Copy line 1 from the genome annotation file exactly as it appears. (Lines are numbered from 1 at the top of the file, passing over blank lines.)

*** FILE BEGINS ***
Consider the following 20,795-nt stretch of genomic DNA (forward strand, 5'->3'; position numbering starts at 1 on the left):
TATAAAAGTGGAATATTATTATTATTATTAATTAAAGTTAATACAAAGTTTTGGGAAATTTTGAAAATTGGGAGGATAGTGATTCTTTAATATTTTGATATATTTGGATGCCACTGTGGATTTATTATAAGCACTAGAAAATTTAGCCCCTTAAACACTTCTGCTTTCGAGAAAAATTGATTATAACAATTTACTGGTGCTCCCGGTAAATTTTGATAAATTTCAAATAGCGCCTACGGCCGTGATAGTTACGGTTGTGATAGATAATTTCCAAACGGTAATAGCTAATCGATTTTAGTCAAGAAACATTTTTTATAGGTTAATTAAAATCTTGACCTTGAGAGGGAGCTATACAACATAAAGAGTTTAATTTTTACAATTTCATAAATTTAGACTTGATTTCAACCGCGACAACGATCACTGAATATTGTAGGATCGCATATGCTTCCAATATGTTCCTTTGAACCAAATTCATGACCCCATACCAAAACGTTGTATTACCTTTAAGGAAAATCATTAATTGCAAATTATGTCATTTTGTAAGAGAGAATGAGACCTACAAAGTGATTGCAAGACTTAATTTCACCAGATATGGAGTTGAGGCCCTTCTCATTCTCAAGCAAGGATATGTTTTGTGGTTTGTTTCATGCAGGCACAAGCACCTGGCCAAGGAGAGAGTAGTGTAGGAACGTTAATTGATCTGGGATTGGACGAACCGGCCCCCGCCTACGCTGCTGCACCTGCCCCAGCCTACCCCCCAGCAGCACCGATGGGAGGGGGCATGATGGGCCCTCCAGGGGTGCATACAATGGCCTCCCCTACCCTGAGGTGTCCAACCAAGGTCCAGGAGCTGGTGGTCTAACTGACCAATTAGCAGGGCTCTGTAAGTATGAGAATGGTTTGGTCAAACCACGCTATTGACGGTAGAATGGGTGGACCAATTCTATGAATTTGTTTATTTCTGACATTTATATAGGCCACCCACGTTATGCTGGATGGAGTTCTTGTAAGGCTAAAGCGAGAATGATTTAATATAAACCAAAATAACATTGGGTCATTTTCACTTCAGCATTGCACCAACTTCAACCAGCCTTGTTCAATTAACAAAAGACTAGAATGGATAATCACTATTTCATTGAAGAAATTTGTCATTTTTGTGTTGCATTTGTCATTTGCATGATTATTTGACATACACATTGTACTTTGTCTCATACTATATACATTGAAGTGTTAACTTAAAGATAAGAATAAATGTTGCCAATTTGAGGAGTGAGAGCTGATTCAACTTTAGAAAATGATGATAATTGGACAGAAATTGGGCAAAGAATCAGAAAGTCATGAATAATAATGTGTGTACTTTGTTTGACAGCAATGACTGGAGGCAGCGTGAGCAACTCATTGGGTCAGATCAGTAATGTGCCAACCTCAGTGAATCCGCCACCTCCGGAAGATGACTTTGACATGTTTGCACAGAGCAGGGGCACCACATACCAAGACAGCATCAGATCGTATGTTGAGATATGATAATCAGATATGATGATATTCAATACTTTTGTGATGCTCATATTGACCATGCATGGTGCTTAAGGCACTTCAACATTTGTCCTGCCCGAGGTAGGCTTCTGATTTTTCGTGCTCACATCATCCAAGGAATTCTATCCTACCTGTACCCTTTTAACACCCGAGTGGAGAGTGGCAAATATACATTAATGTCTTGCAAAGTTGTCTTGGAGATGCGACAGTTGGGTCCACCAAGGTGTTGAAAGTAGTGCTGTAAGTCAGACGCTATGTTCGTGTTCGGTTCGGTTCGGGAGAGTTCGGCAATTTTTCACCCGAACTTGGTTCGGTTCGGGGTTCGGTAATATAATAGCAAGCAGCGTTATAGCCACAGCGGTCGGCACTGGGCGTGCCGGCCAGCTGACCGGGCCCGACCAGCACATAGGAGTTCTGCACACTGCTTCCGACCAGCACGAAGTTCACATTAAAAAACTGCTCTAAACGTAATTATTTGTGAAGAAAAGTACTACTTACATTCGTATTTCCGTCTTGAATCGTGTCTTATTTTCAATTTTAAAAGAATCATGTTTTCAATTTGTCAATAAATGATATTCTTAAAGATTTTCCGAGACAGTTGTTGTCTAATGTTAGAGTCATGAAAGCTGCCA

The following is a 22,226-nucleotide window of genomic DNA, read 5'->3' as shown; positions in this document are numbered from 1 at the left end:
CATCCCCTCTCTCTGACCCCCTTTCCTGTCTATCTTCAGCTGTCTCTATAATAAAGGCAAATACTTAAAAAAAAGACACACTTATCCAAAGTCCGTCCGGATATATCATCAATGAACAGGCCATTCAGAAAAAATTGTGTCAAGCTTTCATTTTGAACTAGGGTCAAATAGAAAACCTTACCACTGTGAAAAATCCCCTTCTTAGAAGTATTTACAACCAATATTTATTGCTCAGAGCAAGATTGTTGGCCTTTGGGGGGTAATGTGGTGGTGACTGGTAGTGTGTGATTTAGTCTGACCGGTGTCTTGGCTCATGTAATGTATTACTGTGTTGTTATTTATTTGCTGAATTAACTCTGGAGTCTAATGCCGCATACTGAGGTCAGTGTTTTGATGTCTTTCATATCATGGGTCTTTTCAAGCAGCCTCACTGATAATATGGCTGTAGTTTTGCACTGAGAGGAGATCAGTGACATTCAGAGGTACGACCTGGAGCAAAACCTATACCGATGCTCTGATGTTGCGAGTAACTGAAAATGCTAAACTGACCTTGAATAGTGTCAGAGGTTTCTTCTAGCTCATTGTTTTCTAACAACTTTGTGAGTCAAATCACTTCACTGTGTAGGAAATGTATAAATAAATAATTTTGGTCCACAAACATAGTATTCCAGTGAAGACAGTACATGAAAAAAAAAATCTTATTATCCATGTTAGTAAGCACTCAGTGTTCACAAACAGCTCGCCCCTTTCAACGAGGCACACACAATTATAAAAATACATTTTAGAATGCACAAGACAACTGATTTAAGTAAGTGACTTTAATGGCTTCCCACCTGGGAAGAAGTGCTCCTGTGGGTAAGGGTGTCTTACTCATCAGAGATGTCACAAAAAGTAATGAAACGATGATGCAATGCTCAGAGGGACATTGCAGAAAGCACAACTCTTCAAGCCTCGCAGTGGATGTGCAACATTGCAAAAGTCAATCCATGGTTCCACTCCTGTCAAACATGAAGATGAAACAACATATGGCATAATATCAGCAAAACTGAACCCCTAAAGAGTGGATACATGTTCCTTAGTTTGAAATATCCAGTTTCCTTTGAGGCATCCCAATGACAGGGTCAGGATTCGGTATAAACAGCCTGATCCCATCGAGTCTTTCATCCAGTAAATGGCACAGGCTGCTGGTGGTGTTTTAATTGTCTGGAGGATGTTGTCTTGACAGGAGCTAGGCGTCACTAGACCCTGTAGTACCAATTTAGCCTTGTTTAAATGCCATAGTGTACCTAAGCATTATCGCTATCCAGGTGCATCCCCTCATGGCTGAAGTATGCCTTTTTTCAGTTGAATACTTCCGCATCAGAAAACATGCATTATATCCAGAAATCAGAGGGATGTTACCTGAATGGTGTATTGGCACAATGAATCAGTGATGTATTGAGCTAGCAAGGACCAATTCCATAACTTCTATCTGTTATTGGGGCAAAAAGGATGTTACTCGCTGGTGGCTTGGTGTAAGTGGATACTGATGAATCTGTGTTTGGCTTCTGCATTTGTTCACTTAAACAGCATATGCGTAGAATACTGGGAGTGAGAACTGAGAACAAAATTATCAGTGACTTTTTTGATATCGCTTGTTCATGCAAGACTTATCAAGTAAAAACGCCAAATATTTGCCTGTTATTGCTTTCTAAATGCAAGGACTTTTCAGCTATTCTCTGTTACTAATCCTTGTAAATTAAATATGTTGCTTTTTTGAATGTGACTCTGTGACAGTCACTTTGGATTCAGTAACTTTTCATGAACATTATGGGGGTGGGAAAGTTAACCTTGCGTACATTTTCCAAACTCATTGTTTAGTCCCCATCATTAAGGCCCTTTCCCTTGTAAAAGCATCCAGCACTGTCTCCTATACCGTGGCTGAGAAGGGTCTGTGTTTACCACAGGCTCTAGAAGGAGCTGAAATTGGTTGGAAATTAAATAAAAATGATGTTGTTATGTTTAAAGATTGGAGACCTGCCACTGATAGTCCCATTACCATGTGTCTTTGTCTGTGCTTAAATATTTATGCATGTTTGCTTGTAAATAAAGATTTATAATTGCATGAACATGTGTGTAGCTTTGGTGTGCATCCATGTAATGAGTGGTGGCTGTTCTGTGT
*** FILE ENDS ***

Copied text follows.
Consider the following 20,795-nt stretch of genomic DNA (forward strand, 5'->3'; position numbering starts at 1 on the left):